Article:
Over 70 protests took place across Britain on Saturday against Boris Johnson’s suspension of parliament and his attempt to avoid scrutiny of his no-deal Brexit.
Around 30,000 joined a protest in Whitehall in London. Another Europe is Possible, the main organisers, claimed over 100,000 took part.
There was fury at Johnson. Beyond that people came with a range of views.
A substantial number had EU flags or anti-Brexit placards. But others were focused on fighting the Tories and getting Johnson out.
Teacher Henry from Walthamstow told Socialist Worker, “It’s great to see so many people here at short notice.
“This is the real crucial moment. It’s not enough to protest about the latest outrages, the whole Brexit process has to be halted.”
But health worker Annette said, “I don’t really care what you think about Brexit. For me I think this is our chance to get the Tories out and to end their rule. We have to stop Universal Credit and the attacks on EU nationals.”
Shadow home secretary Diane Abbott addressed the crowd and said Jeremy Corbyn had sent his support for the demonstration.
"We are here outside 10 Downing Street trying to get Boris Johnson's attention, but let me tell you, before too long Jeremy Corbyn will be in 10 Downing Street and Boris will be gone," she said.
Abbott tried to rally those in front of her with the cry of "What do we want to do"—expecting a reply of "stop the coup", but some shouted "Where is Jeremy?" in response.
As the protest began to break up, hundreds of people went on to block Westminster Bridge and the roads around Trafalgar Square. They were chanting, “You shut down the parliament, we shut down the streets.”
Green party London assembly member Caroline Russell was among protesters arrested by police for sitting in the road.
The character of the protests varied across Britain. In some the anti-Brexit theme dominated. In others the focus was much more on pushing to get Johnson out and to force a general election.
In many it was a mix of both moods.
In Glasgow around 5,000 joined a strongly anti-Tory rally calling for a general election that was hosted by the People’s Assembly and others. It heard speakers including Jeremy Corbyn and Charlotte Ahmed from Stand Up To Racism.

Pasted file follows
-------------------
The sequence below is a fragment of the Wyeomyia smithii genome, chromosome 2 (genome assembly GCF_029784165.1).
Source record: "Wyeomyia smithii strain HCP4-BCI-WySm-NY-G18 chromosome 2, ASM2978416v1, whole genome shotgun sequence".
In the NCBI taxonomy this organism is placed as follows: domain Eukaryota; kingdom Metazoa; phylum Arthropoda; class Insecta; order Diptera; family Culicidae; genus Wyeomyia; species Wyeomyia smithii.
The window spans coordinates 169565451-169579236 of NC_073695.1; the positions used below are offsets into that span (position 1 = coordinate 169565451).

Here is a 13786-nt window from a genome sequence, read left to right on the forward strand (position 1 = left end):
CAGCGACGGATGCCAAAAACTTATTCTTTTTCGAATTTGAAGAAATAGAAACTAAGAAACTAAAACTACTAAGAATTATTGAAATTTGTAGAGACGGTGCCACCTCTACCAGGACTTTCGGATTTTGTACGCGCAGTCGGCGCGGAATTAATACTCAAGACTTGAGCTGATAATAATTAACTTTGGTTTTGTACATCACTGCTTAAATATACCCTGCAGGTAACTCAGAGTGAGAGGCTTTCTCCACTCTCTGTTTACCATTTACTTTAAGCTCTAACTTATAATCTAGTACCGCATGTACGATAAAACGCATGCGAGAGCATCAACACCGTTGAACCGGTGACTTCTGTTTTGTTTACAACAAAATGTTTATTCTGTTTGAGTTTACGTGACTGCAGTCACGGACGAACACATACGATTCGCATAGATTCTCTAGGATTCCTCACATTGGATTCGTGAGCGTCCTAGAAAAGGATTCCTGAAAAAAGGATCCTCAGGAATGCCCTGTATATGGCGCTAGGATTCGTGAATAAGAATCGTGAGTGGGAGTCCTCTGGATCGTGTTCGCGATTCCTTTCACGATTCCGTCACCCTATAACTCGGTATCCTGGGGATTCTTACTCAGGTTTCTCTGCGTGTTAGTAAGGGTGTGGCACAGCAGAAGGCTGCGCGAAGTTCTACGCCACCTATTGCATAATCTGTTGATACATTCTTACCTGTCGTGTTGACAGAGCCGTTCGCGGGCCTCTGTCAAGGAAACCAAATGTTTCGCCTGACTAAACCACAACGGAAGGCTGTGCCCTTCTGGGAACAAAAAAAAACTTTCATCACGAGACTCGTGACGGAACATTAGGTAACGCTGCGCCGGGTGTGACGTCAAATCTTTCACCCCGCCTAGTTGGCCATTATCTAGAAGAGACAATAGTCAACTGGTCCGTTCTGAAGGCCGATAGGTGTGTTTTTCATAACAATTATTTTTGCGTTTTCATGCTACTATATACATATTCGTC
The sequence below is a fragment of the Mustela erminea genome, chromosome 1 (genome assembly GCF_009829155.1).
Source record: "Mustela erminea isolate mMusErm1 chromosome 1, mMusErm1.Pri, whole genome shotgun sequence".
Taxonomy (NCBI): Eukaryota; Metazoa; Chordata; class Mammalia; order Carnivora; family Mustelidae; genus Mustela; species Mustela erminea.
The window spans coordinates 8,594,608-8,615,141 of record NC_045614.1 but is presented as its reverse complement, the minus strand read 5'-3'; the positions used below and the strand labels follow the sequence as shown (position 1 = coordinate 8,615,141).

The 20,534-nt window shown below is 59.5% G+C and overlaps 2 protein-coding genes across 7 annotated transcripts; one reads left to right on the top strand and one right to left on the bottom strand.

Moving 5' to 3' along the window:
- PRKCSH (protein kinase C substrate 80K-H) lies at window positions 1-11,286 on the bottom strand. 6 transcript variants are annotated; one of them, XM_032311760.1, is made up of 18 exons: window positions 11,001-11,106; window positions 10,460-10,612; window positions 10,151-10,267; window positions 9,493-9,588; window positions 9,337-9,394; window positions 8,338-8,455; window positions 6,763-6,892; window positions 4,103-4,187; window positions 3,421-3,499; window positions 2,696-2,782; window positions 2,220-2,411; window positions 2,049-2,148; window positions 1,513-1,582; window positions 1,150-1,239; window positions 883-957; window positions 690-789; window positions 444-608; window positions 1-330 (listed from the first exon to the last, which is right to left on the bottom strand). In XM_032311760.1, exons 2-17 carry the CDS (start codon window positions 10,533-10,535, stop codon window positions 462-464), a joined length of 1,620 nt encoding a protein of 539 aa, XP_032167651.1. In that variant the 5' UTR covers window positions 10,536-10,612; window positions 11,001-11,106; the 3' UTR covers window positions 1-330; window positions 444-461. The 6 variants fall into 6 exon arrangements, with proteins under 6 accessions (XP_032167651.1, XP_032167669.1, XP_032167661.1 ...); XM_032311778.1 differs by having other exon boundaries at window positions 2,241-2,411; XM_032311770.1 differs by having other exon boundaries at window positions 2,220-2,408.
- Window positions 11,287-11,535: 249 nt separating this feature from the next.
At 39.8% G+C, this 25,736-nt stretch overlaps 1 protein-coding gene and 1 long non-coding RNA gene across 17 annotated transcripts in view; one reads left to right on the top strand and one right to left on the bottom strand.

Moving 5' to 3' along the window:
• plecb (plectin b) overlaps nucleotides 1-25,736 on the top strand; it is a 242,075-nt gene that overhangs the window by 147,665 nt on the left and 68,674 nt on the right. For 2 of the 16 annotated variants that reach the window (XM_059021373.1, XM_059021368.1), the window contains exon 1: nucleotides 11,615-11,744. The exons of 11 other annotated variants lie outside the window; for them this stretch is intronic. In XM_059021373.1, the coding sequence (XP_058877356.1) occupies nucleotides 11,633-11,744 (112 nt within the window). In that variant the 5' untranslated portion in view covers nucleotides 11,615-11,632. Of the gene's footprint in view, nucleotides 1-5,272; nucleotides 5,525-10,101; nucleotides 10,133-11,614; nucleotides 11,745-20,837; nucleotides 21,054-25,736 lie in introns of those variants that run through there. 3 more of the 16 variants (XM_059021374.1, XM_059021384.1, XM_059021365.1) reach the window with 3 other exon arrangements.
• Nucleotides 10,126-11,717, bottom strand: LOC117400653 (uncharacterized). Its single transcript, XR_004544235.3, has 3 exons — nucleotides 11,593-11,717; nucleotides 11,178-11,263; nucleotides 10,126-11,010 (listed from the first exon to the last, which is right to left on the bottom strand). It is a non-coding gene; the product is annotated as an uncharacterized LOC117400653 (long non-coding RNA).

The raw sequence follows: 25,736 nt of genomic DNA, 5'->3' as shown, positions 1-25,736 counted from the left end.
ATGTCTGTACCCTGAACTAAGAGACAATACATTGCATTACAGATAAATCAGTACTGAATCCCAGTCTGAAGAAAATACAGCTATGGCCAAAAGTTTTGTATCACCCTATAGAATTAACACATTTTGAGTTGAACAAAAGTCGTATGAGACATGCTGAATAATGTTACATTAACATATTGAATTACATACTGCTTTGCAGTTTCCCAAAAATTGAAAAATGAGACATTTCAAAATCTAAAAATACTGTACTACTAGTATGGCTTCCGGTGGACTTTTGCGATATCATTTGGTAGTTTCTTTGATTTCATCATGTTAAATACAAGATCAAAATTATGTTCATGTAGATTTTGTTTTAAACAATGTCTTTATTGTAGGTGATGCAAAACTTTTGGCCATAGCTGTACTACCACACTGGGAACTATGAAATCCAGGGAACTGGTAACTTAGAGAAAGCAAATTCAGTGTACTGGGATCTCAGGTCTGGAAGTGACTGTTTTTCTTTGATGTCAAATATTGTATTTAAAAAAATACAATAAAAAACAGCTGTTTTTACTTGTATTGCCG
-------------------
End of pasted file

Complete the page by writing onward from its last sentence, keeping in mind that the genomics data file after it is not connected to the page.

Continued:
Corbyn said he was backing the protests across Britain adding, “Demonstrations are taking place everywhere because people are angered and outraged about what is happening.
“Angered that the government and a prime minister elected by 93,000 members of the Tory party is trying to hijack the needs, aims and aspirations of 65 million people.
“Well think on Boris, it’s not on and we’re not having it.”
He added, "Fundamentally this is an issue of democracy.
"However you voted in 2016 and however you voted in 2017, however you vote in any future election of any sort, the important thing is you should have your voice and your say and your rights."
He also said the government should "stand aside" for a general election, arguing it does not have the confidence of a majority of people or of MPs.
Approximately 5,000 people protested in Brighton. One of the organisers, Mike Parker, said, “We’re calling on Remainers and Leavers to send Mr Johnson a message—we won’t let him dismantle democracy.”
Green Party MP Caroline Lucas tried to use the demonstration to push for a second referendum.
But the overwhelming message from marchers was an anti-Tory one.
Around 800 gathered in Birmingham in the rain. Labour’s West Midlands MEP Neena Gill told the crowd, "Boris may think he can shut down parliament, but he cannot shut down the people.”
Thousands took part in Manchester with speakers including Paul Mason, Julie Ward MEP, and health worker Karen Reissmann—who vigorously defended workers' freedom of moverment and migration.
Many protesters marched to join the Extinction Rebellion events in the city.
Swansea saw 400 demonstrate chanting “What do we want? General election” and “Boris, Boris, Boris, out, out, out.”
Over 1,500 took part in Bristol with many protesters joining in with a chant of “Johnson out, Corbyn in”.
Up to 2,000 demonstrated in Nottingham. There was a prominent Lib Dem speaker but also others.
Thousands also protested in Leeds where a call for a general election from Labour’s Richard Burgon MP was well received.
He said, “Johnson’s attack on democracy is being done to cut a deal with Trump to flog off our NHS, drive down wages and deregulate our economy.
“We're fighting for democracy and for a society that works for the 99 percent, not the elites that Trump and Johnson serve.”
Up to 4,000 took part in Sheffield with a strong pro-EU feeling from many, although local MPs stressed Johnson’s actions were not a Leave or Remain issue. Later around 1,500 people joined a demonstration in solidarity with Kashmir.
More than 2,000 people joined a protest in Newcastle organised by the People’s Assembly.
People chanted, “Stop the coup,” and, “Defend democracy”.
Some waved EU flags but others held placards reading “Bollocks to Boris”—an adaptation of the popular liberal Remain slogan, “Bollocks to Brexit”.
Around 2,000 gathered in Exeter while 150 took part in Northampton.
About 1,000 took to the streets in Cambridge, 800 in York and 300 in Plymouth. Chichester saw its biggest demonstration in decades of over 400 people.
There is a big potential to break Johnson’s government. But it won’t be realised if the protests are anti-Brexit marches. They need to connect the latest Tory manoeuvres with the battle against austerity and racism, and the resistance to the attacks on working class people.
Neither the EU nor the British parliament are examples of the democracy we should fight for.
Protests are now called every day. It is revealing that the trade union leaders are almost wholly absent from any intervention in a huge political crisis.
Activists and socialists have to try to shape the fightback.
Thanks to all those who sent reports.